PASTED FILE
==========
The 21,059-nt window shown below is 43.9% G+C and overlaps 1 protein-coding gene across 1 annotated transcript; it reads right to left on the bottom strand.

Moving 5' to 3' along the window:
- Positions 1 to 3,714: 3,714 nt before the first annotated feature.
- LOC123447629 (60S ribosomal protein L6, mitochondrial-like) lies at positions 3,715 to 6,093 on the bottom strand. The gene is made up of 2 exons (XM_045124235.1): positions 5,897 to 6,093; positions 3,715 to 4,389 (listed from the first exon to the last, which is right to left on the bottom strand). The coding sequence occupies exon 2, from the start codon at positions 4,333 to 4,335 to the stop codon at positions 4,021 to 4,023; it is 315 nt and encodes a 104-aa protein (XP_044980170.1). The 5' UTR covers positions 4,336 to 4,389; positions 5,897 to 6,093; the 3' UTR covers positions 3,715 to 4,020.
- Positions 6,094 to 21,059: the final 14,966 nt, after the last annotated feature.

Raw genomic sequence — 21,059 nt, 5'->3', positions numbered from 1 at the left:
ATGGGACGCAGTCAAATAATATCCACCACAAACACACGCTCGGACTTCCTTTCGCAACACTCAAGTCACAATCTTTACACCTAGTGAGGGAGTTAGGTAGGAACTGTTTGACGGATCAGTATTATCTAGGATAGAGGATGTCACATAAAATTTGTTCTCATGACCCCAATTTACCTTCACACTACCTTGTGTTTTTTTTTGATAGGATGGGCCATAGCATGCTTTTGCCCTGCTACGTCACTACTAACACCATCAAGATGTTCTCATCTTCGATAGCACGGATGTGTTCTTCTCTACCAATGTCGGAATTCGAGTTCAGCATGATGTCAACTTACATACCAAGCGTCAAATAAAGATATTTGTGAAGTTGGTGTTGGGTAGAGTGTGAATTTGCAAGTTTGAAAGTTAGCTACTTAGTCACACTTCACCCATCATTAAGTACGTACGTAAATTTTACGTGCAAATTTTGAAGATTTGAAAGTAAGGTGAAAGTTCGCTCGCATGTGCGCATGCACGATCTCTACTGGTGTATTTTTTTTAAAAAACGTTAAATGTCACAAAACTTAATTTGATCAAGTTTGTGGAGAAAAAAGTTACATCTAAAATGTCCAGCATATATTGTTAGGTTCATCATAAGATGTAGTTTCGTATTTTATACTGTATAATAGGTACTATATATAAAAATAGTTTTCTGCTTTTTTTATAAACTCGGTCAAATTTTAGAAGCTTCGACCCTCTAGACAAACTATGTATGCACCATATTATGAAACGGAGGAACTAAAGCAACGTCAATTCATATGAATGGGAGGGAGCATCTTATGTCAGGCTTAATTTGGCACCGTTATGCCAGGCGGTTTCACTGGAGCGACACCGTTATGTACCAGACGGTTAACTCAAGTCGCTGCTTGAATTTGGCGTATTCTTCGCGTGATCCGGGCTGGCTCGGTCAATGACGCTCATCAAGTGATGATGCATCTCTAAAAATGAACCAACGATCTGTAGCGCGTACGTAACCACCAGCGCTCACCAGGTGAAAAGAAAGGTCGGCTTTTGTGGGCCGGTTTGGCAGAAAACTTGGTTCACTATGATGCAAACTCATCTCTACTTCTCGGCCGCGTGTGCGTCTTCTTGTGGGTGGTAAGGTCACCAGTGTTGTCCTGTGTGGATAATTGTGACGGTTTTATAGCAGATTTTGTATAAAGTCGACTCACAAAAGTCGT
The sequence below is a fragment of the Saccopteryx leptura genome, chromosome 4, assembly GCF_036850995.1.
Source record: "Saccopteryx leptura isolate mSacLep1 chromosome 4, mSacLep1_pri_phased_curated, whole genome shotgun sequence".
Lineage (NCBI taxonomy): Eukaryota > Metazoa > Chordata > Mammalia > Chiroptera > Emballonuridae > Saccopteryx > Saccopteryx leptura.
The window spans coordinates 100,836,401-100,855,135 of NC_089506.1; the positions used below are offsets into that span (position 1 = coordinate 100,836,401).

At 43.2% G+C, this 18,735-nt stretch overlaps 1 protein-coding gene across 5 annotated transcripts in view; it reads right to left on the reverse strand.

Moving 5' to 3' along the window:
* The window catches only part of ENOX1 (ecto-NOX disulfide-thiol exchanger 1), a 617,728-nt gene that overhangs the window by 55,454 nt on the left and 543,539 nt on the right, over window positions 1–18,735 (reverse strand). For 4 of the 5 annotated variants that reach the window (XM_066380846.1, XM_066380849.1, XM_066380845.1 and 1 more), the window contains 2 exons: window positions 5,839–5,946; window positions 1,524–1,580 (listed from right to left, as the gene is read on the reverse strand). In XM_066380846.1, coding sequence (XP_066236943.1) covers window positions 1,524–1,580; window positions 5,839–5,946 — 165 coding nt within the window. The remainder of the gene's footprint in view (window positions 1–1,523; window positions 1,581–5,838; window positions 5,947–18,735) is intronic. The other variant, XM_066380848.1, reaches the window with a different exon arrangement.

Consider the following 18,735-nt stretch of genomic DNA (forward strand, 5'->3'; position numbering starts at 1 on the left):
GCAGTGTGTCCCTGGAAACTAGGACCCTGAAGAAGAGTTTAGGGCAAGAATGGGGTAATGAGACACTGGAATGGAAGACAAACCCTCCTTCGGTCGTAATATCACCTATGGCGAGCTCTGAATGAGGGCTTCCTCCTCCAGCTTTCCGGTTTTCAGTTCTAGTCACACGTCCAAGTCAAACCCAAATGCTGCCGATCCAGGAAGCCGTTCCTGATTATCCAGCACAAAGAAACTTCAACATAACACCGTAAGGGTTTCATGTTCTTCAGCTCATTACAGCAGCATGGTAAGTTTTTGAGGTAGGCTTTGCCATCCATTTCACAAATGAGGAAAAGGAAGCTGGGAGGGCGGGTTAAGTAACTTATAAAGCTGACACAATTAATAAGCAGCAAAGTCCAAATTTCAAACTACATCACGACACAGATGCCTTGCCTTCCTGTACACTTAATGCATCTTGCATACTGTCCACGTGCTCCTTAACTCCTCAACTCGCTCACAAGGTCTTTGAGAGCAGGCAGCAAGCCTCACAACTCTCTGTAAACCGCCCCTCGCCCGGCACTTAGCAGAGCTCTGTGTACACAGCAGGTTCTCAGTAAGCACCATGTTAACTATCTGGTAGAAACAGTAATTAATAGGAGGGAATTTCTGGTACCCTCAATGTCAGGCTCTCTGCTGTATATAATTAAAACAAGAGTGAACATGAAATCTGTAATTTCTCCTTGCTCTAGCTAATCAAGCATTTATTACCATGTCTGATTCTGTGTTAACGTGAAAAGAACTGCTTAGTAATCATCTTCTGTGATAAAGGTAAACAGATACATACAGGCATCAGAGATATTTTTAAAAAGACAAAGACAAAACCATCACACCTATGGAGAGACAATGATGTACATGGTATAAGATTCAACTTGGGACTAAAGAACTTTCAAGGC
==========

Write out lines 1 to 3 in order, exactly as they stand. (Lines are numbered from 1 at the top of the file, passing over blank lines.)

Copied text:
The 21,059-nt window shown below is 43.9% G+C and overlaps 1 protein-coding gene across 1 annotated transcript; it reads right to left on the bottom strand.

Moving 5' to 3' along the window:
- Positions 1 to 3,714: 3,714 nt before the first annotated feature.